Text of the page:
This page provides an overview of mediation legislation in Member States of the European Union and European Economic Area, and Switzerland and the UK. Effort has been made to identify training or certification requirements, where applicable. This page is provided for informational purposes only, and the authoritative Act/s should be sourced directly and consulted where necessary (see documents section at bottom of page).
The main law is titled “Mediationsgesetz” (mediation act published in 2003). It is part of the “law for the promotion of mediation and other ADR procedures”. The content of the Austrian Mediation Act is limited to the basic duties and tasks of a mediator, some limitations in the mediator’s function and to a general duty for education and advanced training. The Act provides for the “pure” mediation primarily. This is the mediation procedure outside the court.
The Federal Minister of Justice maintains a List of Mediators. Entitled to registration in the List of Mediators is any person who proves that he is over the age of 28, he is professionally qualified, he is trustworthy and he has taken out professional liability insurance in accordance with article 19 of the same act. Professionally qualified is any person who, on the basis of appropriate training (article 29) is in possession of knowledge and skills of mediation and who is also familiar with its legal and psychosocial basic principles. The training shall be completed in training courses and practical workshops of those institutions, including the universities, which the Federal Minister of Justice has registered in the list of training institutions for mediation in civil law matters.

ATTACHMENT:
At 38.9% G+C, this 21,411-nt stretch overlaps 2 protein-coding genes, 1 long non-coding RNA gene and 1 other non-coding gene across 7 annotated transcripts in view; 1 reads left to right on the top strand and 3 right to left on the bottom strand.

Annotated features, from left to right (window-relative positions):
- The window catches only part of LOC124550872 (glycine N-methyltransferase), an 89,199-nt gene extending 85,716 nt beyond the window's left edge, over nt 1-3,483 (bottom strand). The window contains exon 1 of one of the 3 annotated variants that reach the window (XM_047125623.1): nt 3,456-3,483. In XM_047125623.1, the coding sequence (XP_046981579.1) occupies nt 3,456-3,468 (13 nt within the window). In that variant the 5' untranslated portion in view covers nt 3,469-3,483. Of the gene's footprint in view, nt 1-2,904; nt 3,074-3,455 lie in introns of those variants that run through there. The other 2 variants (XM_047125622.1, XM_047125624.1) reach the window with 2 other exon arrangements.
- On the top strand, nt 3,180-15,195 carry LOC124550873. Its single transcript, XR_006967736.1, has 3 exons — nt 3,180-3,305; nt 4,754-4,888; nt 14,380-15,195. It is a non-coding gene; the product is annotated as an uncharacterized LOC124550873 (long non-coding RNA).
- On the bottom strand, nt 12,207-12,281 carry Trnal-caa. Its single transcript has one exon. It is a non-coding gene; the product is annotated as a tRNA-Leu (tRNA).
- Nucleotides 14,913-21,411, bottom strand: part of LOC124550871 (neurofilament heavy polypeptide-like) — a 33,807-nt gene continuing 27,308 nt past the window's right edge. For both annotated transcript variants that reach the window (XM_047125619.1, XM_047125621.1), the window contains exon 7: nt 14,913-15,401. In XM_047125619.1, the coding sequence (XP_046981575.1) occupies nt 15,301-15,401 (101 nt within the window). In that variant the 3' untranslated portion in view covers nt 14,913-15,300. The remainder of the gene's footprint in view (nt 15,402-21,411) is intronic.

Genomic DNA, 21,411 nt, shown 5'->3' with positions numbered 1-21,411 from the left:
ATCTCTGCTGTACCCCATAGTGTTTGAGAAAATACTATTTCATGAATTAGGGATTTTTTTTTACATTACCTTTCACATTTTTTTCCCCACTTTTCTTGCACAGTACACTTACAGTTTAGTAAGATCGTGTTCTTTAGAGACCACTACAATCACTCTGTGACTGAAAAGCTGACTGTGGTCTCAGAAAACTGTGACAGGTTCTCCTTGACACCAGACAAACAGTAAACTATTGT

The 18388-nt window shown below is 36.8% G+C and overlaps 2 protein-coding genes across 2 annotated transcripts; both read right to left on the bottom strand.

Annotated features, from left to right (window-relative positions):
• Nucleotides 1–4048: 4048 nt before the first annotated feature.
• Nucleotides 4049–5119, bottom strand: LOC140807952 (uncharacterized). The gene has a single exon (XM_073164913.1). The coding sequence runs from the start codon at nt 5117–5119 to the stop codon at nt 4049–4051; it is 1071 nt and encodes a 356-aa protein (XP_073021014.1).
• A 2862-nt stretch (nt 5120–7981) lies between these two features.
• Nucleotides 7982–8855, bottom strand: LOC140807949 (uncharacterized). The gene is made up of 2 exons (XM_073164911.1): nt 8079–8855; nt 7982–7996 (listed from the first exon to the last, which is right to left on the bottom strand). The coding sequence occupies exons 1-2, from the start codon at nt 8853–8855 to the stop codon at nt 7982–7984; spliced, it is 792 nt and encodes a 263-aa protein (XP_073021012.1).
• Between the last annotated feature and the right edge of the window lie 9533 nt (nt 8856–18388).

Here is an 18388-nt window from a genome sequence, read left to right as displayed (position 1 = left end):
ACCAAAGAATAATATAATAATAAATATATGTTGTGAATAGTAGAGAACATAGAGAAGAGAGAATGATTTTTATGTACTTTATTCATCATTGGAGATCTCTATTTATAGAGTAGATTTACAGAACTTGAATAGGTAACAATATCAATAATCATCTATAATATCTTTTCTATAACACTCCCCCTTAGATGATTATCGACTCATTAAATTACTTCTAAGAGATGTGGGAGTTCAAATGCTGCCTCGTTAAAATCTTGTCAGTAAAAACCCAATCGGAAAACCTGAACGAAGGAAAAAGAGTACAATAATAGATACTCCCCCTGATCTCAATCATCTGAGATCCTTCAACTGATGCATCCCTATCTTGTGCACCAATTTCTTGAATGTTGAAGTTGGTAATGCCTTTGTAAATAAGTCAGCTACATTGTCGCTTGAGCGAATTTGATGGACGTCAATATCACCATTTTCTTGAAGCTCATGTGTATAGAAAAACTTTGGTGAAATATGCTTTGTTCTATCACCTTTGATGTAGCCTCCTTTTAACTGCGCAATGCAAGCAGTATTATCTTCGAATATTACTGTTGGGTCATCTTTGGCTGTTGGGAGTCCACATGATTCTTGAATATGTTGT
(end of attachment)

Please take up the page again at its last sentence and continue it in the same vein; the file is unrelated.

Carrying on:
The Belgian Law on Mediation of 21 February 2005 (Law on Mediation) applies to domestic as well as cross-border mediation. Additionally, the Federal Mediation Commission issued a Code of Conduct for accredited mediators by its decision of 18 October 2007. Mediation is not obligatory in Belgium. Although the Law on